WE must take the initial step, which will have to be a negative one—"Thou shalt not!" We must stop battling against the forces of heaven, which many of us have spent our lives doing in the past. Battling for what?—for the proud privilege and honour of being an evil spirit in hell! We must wave the white flag and give in to our masterful Lord. We must yield ourselves up in unconditional surrender and take his yoke upon us. Only then shall we experience wholeness and peace.
One point on which people seem to be in doubt. They realize there must be a full submission but do not see how this fits in with the continued exercise of their freewill and responsibility. They suppose that the only way to renounce self completely is to stop living in the world, to give up the rat race and go and live in a convent or a monastery. But no! To renounce the world means to live in the world but renounce its evils. Submission to the Lord does not mean laying down one's tools. The ox in the yoke pushes forward and does his Master's work; in fact, the very purpose of the yoke, as we saw at the beginning, is to channel his energy into useful labour. The captive and the slave are not expected to sit around idle. The sign of the yoke is that they must work harder than ever, but on their master's behalf and in his interests instead of their own. So with the son of the household; he works the hardest of all, as his father's representative and heir. We shall still have to go on exercising our free-will and sense of responsibility, but as the Lord's agents, his children, responsible to him.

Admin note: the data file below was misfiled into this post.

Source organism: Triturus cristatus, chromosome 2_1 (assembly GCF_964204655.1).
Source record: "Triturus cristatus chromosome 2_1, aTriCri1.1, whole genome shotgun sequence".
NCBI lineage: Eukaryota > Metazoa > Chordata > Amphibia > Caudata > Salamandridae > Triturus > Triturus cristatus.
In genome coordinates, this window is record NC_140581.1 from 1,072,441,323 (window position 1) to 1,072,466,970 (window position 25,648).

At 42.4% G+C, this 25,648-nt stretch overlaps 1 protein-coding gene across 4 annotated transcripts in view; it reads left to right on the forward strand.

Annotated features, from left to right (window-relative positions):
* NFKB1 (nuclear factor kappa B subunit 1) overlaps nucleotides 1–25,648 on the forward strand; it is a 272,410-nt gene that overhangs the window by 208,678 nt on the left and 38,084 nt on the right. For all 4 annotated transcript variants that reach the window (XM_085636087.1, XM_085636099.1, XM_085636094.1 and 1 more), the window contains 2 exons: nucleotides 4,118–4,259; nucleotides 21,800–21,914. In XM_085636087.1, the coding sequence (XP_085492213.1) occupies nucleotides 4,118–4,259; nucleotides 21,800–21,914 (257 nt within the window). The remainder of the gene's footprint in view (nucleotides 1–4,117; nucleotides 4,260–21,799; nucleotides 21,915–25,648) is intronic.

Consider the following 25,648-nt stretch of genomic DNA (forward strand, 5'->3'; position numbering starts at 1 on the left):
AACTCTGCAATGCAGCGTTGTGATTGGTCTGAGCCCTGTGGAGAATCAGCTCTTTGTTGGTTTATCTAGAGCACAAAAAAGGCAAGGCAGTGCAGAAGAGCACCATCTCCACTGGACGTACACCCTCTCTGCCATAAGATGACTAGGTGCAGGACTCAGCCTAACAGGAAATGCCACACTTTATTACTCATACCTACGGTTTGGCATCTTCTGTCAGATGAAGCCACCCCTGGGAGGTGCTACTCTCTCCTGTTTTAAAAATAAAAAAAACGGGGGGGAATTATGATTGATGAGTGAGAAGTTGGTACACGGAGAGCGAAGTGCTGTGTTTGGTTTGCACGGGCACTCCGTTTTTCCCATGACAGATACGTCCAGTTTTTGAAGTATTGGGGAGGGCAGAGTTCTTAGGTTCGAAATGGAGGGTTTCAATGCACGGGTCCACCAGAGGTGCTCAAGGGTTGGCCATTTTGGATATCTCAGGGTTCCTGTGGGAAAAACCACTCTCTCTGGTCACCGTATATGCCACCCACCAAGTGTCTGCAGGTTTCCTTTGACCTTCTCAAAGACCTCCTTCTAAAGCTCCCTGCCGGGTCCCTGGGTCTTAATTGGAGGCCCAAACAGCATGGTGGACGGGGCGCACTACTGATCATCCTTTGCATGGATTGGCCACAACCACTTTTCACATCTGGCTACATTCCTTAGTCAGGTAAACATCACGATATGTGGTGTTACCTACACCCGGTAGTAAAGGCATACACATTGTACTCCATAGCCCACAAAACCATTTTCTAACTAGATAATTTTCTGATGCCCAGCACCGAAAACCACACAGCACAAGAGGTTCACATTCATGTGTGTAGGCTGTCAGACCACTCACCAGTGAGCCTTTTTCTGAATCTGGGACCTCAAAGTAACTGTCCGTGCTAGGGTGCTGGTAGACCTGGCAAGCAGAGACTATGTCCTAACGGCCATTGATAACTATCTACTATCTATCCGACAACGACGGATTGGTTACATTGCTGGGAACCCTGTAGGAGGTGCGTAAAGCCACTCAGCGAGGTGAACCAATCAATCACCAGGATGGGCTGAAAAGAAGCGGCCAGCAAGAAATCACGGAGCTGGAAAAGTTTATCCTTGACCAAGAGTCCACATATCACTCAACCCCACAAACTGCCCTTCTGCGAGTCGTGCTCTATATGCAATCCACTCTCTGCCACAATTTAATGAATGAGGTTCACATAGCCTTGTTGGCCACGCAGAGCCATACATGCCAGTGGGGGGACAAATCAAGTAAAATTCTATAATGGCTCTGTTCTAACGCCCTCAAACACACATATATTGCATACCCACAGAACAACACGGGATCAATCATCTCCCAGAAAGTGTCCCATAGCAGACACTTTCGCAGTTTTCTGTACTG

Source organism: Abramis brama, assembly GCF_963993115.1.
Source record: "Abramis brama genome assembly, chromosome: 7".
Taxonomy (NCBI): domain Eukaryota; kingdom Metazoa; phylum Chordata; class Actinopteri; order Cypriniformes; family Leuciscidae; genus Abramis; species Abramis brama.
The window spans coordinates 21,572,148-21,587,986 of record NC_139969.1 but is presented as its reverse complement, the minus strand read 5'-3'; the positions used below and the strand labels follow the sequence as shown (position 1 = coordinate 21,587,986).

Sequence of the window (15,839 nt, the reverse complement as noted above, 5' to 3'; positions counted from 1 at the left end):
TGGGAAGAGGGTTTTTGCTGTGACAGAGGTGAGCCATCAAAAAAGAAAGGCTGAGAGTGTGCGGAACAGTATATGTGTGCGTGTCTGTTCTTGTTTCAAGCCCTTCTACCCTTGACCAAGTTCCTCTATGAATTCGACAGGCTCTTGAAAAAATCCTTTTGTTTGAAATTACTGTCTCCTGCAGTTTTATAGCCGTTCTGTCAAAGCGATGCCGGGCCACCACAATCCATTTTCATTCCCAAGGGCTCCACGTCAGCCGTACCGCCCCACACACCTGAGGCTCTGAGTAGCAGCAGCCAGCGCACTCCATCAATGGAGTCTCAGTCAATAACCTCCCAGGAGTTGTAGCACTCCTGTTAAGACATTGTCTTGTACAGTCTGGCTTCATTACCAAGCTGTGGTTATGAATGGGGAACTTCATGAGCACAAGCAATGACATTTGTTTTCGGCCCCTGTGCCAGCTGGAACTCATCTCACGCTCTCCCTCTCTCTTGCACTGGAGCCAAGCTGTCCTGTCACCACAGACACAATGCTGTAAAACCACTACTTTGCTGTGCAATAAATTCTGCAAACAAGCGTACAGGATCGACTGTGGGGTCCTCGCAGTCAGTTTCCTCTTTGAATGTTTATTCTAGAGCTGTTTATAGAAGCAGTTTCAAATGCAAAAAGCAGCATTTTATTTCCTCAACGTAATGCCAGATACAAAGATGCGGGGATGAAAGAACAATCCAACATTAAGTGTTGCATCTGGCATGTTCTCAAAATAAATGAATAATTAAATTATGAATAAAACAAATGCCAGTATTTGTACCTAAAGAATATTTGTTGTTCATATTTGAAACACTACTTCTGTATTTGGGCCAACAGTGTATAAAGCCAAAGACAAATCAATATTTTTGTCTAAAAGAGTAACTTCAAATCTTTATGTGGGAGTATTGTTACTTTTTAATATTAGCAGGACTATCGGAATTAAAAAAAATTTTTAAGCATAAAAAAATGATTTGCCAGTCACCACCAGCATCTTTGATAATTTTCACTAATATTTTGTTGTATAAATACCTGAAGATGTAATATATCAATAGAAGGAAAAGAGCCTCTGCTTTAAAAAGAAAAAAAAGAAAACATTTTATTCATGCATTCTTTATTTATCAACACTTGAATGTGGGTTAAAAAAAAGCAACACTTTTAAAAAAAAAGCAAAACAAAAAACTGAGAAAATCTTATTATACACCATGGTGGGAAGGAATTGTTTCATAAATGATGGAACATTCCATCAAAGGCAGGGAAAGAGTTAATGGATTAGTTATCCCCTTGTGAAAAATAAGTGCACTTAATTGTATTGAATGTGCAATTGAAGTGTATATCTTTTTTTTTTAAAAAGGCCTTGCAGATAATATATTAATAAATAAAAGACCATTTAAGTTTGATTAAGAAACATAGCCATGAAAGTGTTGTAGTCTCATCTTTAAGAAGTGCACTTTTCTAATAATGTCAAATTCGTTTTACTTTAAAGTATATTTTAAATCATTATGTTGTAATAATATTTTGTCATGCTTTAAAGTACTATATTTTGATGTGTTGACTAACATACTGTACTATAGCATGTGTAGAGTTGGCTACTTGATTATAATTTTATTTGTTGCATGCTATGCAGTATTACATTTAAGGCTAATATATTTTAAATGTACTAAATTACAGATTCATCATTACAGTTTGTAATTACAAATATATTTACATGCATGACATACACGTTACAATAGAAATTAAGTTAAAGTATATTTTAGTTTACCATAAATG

The yoke is not only a symbol of submission but is also actually a help to more efficient and useful labour in the Lord's vineyard. The "rest" which Jesus offers us is not a cessation of activity, rather it is a rest from anxiety, tension, worry and fear, a rest from temptation and the itch of self-importance. "Come to me," says Jesus, "all you who labour and are heavy laden in that sense, and I will give you rest. Bend your necks to my yoke, and learn of me so that you can do the job better. For I am meek and lowly in heart, and you shall find rest unto your souls. For my yoke is easy and my burden is light."